Tri-City Herald, Sunday, August. 24, 2003
©2003 Valerie Kreutzer
“Viva Il Papa” chanted the throng of believers on Rome’s St. Peter’s Square. About two hundred thousand had come to attend the Easter mass celebrated by Pope John Paul II.
From where I stood, the pope was a mere dot under the red canopy in front of the world’s biggest cathedral. But TV monitors beamed his larger-than-life image over the piazza and into millions of homes around the world. This was, after all, the peak performance in Catholicism’s capital.
Plagued by Parkinson’s, the seated and frail pope held forth for almost three hours. He read his Easter message slowly, often mumbling, but with indomitable spirit. With passion he admonished us to work for peace, especially calling on the young to spread goodwill.
This pope’s abhorrence for war is rooted in World War II experiences in his native Poland, as he had explained to peace demonstrators only weeks before. His stance against war with Iraq had helped inspire the largest peace movement in human history. On this Easter morning, the pope’s wish for “pace (peace) en Iraq” and that country’s chance to rebuild with international assistance received thunderous applause.
A linguist, John Paul II blessed us in dozens of languages, including Esperanto, the artificial world language. As if on cue, the heavens opened with a downpour to add their blessings. I spread my little blue umbrella over the shivering couple next to me. No church regulars, I realized, when I offered my hand during the ritual of passing the peace. “Yes, we need peace,” said the German woman, self-consciously squeezing my hand.
Peace was a popular slogan last Easter in Rome. Vendors selling Pace banners had a swift business. Pace flags with rainbow colors hung in windows and fluttered from balconies.
Romans haven’t always been into peace, I realized, when I toured the Colosseum, the city’s 2,000-year-old amphitheater. At its inauguration, 5,000 animals were slaughtered in one afternoon, followed by 100 days of violent gladiatorial games. To keep the crowds entertained, men and women and sometimes midgets fought each other and often for their lives. By booing or cheering, spectators would make decisions over life and death.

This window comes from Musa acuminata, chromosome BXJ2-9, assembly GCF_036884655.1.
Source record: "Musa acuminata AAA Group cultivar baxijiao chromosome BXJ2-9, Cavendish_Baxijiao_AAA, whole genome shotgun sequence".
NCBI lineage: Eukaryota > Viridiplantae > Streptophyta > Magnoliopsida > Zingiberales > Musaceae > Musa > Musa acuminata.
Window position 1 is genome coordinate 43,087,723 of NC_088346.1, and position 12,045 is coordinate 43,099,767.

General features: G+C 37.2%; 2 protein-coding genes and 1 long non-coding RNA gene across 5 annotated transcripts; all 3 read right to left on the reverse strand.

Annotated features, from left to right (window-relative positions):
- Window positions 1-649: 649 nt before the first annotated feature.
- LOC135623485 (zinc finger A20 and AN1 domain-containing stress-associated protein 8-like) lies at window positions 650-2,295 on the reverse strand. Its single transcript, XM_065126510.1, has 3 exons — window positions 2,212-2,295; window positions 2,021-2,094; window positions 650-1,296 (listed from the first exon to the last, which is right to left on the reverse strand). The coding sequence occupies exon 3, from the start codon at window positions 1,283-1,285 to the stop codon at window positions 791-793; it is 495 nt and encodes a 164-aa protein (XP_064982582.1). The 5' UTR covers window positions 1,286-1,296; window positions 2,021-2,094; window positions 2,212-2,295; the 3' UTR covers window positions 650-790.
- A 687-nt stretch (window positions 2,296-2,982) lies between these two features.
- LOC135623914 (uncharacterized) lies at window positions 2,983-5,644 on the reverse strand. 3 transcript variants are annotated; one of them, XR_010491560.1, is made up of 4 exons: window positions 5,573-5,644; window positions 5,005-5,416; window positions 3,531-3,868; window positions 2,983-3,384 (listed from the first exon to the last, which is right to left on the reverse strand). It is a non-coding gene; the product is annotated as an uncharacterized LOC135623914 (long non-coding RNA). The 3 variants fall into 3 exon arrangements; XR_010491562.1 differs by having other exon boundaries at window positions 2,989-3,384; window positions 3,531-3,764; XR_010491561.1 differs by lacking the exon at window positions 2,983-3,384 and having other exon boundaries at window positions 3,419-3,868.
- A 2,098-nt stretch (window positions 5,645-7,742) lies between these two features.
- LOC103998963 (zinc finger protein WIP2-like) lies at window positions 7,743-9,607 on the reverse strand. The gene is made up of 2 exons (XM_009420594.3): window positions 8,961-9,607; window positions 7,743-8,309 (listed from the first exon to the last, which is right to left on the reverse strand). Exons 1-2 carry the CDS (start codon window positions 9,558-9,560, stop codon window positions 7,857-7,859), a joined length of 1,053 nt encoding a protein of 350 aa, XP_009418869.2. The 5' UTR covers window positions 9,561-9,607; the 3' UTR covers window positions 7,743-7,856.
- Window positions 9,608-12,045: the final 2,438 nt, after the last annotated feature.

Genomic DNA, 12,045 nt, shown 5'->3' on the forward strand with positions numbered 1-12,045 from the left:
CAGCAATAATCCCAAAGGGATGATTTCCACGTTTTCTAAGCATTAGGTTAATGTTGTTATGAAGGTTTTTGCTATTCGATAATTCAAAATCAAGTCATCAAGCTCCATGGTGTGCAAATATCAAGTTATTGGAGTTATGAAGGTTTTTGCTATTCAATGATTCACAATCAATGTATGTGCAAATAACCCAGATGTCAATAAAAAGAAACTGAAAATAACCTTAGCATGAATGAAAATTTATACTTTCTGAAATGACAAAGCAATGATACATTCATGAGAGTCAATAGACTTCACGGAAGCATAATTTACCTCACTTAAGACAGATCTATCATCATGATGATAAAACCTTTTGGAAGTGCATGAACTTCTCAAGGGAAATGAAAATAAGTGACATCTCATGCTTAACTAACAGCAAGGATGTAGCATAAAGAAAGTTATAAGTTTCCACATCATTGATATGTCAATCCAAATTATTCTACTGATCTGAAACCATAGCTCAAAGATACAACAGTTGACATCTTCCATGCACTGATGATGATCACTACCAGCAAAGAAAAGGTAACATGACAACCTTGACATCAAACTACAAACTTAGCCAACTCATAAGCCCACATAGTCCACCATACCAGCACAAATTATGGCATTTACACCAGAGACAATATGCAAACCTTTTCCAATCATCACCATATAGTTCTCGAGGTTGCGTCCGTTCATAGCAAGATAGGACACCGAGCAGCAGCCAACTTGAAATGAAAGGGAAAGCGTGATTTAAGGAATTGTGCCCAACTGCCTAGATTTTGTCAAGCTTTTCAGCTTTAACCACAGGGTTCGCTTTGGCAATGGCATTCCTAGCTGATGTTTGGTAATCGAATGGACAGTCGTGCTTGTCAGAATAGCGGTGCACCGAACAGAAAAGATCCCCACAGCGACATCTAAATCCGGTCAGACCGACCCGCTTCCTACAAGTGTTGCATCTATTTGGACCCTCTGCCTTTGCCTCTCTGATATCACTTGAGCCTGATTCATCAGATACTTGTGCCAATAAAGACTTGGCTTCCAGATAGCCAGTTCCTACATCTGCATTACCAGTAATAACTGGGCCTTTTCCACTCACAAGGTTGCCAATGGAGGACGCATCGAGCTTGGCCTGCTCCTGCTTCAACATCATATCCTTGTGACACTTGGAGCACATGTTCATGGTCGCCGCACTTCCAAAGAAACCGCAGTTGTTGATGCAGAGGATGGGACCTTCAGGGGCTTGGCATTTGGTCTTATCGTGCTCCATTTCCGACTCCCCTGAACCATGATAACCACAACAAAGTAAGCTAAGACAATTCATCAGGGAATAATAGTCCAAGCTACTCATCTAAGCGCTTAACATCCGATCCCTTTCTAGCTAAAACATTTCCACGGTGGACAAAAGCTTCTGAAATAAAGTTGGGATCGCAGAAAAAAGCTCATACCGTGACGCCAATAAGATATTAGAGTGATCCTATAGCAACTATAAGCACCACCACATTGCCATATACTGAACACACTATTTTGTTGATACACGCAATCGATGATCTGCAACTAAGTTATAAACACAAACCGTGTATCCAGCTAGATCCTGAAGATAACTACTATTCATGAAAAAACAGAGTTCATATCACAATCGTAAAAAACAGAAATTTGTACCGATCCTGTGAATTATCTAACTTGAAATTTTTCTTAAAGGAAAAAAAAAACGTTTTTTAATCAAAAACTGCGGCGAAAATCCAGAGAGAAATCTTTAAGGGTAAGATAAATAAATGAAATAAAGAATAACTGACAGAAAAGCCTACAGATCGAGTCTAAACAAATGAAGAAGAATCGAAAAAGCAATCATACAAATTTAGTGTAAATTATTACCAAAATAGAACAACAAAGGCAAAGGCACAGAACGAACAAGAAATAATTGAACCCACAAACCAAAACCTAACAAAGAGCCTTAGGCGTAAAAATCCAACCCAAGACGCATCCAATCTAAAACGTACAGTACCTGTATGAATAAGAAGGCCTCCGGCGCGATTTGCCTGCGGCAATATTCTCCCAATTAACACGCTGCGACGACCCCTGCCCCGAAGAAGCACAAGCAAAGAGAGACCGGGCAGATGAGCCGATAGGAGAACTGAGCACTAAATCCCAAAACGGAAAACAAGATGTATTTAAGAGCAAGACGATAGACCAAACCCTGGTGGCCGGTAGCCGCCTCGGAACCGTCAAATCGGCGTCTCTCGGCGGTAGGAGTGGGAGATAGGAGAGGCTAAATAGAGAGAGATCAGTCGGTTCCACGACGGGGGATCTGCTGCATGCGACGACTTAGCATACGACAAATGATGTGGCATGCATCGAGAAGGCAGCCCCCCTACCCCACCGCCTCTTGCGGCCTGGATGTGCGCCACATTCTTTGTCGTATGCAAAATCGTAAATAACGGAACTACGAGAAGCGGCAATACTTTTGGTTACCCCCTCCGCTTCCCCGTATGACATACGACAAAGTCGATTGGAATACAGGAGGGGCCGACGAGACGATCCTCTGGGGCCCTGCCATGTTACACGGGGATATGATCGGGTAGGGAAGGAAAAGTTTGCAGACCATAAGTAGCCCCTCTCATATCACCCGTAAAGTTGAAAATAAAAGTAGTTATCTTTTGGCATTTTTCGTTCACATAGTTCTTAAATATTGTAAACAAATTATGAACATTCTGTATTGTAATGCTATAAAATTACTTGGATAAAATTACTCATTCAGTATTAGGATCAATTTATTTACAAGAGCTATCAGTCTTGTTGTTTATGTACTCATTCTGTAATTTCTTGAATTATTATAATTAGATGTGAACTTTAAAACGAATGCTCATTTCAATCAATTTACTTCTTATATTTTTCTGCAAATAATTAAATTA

An architectural jewel of brick, concrete, and arches, the colosseum became the model for all modern stadiums. It seated over 50,000 spectators who could leave within minutes through 76 exits. Its stage could be flooded to simulate raging seas, and under the stage cubicles, several stories deep, housed animals that would be brought up by elevators.
“That’s were the gladiators waited for the lions and tigers,” explained a touring dad, pointing to the cages. His little boy seemed impressed. The ancient structure still carries imprints of the excitement and bloodshed of the long-ago spectacles that were finally banned in 438.
During the following centuries, earthquakes, fires, the pillaging of stones to build Rome’s churches and palaces reduced the colosseum to its present ruin. Weeds now burst through cracks and a huge cross has replaced a statue of Nero, the Roman emperor who ordered the death of many Christians. On the Saturday before Easter, the pope wheeled through the colosseum in his electric car, extending his blessings as if in an act of exorcism.
Rome is history at its best and worst, a pinnacle of civilization with lapses into barbarity. It is laced together by beautiful churches, grand piazzas with monumental fountains, narrow streets ruled by alley cats, and gelate (ice cream) shops, offering most delectable choices—my favorites were pistachio and hazelnut.
Savoring a cone from Tartu, the famous gelate store, I settled on the rim of a fountain on Piazza Navona. On Saturday afternoon this was a good place for people watching, with a talented mime adding much merriment. Within seconds this clown in suspenders could grasp the essence of unwitting tourists. He would follow them, mimicking the sexy walk of a young girl, or the hunched shuffle of the Chinese woman. The crowd’s laughter and coins were his reward.